If your company’s sales recruiting efforts have become too complicated, redundant, or inefficient, it might be time to return to the fundamentals. Here are several basic principles that have not only withstood the test of time, but also demonstrate proven ROI in sales recruiting.
The future of selling is not, despite what many might think, evolving strictly around technology. True certain products, such as books, shoes, and computers, bode well to be sold online, but the reality is that sales, particularly complex sales, has always been—and will always be—about people.
Salespeople and marketers—people who view themselves as customer-focused and of high integrity—use bad sales tactics all the time, and the results are destructive. In this article, Charles H. Green explains why they use them and what they should do instead to win over customers.
Your goal is no longer just to retain a client. Your goal must be to expand the relationship both in terms of share of wallet and share of mind to create Defensible Retention. You have to do this not only because it’s a positive thing to do in its own right, but also because if you don’t, you may end up with nothing.
The Kanban method, created for manufacturing companies to help with production, has found a home in sales organizations. Using it, sales teams can improve their workflow and better pull in new leads, make sales, and upgrade existing customers. In this article, James White explains the basics of Kanban and how it helps sales teams.
The disappearing client syndrome remains an unfortunate reality. You think a client is ready to sign the agreement and move ahead with the project, and then all you hear is crickets. Use this follow-up strategy to get a response—or determine if it’s time to let them go.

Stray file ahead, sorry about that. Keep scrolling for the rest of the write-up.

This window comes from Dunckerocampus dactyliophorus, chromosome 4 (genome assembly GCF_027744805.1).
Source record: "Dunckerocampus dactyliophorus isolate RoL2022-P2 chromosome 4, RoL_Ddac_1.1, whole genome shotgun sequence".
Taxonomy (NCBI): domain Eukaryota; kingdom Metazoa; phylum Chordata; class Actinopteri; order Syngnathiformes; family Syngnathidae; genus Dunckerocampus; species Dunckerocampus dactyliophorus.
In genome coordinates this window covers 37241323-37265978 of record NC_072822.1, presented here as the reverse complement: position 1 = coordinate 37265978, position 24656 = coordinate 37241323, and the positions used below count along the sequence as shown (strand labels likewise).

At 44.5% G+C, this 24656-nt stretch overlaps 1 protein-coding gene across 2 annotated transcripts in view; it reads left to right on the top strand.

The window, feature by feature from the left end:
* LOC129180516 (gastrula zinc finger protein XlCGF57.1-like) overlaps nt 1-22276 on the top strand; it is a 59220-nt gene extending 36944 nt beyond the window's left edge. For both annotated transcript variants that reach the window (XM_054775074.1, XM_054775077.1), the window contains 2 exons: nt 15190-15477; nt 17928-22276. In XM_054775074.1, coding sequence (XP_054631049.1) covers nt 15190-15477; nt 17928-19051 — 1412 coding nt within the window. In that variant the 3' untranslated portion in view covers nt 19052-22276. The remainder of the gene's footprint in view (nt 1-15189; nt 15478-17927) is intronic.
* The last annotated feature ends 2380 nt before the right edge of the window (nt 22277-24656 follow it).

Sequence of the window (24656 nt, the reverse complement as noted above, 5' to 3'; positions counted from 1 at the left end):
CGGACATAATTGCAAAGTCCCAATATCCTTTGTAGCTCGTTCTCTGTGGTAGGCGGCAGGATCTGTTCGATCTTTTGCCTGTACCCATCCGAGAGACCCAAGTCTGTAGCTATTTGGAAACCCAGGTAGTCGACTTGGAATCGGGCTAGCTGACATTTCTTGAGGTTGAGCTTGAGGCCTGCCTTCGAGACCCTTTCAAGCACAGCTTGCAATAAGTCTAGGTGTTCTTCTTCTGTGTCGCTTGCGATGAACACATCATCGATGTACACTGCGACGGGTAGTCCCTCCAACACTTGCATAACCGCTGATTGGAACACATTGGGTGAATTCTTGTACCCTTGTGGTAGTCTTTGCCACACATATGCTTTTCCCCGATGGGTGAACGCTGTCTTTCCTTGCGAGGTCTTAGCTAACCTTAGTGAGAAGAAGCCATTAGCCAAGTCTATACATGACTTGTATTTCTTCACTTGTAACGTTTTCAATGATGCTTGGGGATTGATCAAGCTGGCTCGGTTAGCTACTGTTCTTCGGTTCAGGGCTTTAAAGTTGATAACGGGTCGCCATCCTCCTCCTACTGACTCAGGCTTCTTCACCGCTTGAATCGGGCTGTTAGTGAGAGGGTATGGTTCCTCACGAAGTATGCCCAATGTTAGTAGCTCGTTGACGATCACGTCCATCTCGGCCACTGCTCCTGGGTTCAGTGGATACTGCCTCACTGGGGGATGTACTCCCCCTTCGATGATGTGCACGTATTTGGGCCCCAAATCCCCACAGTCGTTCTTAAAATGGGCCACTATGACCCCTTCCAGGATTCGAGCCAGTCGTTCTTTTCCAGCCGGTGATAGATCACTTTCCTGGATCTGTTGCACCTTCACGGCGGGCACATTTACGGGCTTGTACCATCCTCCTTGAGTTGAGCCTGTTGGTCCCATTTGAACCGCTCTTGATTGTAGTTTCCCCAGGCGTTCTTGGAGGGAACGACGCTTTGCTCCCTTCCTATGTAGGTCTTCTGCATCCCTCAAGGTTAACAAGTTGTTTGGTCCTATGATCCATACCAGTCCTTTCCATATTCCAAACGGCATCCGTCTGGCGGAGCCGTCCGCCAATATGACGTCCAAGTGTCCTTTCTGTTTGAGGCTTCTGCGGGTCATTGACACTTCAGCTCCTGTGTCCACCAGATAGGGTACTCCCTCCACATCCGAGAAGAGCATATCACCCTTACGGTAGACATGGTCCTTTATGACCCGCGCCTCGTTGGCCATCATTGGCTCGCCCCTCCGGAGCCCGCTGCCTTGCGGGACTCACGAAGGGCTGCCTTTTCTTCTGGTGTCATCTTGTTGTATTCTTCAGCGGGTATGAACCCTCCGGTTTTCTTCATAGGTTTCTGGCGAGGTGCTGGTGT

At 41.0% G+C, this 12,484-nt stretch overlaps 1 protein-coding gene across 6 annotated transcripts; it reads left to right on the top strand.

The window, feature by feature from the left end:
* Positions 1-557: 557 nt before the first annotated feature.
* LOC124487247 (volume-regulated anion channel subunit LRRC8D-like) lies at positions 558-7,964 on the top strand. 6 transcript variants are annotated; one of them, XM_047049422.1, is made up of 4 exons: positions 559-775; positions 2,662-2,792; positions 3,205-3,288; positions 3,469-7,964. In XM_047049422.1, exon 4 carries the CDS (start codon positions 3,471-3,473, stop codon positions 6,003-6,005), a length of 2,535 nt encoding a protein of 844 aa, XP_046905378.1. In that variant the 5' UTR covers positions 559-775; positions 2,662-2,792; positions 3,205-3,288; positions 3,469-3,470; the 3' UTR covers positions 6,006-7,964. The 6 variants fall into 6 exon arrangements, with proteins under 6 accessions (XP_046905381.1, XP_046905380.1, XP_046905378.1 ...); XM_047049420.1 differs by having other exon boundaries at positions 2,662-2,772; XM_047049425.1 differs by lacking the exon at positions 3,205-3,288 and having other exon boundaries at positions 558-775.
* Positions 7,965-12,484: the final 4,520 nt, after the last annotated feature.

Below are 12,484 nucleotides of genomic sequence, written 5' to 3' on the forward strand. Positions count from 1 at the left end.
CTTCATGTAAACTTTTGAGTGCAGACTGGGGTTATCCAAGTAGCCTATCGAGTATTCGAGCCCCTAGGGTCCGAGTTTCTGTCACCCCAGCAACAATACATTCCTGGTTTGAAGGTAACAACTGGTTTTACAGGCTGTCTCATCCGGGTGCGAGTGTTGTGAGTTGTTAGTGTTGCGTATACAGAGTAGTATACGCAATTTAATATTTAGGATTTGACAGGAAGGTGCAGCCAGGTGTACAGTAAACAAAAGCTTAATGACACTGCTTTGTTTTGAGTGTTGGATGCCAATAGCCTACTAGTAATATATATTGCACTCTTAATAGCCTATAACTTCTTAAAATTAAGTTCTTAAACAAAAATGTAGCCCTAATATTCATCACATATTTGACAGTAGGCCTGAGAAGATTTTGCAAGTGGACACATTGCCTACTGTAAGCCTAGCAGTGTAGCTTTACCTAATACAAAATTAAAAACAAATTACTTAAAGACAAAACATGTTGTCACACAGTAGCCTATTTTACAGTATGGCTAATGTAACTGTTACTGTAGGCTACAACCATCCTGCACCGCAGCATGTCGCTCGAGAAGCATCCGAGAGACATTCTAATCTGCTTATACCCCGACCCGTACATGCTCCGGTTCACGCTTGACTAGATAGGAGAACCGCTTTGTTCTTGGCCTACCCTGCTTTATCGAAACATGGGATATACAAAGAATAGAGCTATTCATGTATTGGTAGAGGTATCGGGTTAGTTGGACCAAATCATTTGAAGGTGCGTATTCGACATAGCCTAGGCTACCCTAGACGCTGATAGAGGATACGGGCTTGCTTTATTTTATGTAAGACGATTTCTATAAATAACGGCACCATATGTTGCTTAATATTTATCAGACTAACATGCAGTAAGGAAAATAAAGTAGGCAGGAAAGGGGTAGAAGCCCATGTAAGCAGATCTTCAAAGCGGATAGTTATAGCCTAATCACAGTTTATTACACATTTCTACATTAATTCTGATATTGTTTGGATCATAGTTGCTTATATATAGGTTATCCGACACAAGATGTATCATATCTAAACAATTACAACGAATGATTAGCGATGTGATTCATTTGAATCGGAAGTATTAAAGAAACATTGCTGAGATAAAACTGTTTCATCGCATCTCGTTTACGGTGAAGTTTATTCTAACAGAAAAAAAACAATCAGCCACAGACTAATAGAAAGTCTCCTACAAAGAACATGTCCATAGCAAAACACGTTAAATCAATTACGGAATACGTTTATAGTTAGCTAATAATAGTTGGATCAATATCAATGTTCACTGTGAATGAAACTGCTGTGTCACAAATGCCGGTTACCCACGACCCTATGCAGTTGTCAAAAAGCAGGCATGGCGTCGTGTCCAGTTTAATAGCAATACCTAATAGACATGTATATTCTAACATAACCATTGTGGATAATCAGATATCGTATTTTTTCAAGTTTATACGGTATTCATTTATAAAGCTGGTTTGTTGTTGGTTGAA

Successful sales professionals have several traits and qualities that enable them to excel—achieve their goals and help the team meet their forecast. In this article, Julian Clay explains 10 you want to look for when interviewing new salespeople and that you want to develop further after they join the team.
If your sales team has trouble selling new products or services to the same customer, it isn’t because you have a cross-selling problem. You have a selling problem. Two selling issues in particular can drag down cross-selling efforts.
Imagine what would happen if everyone in your company were part of the sales effort. You could double your sales force without any additional payroll. It’s possible if you shift the mindset and culture at your company. Here are three things you can do now to harness the power of many and get everyone involved in selling and servicing clients.
A seller’s knowledge, insider perspective, and willingness to collaborate with buyers is a powerful combination. Give that seller a strategic sales manager and a robust sales culture, and his performance—and the team’s performance—will always be strong.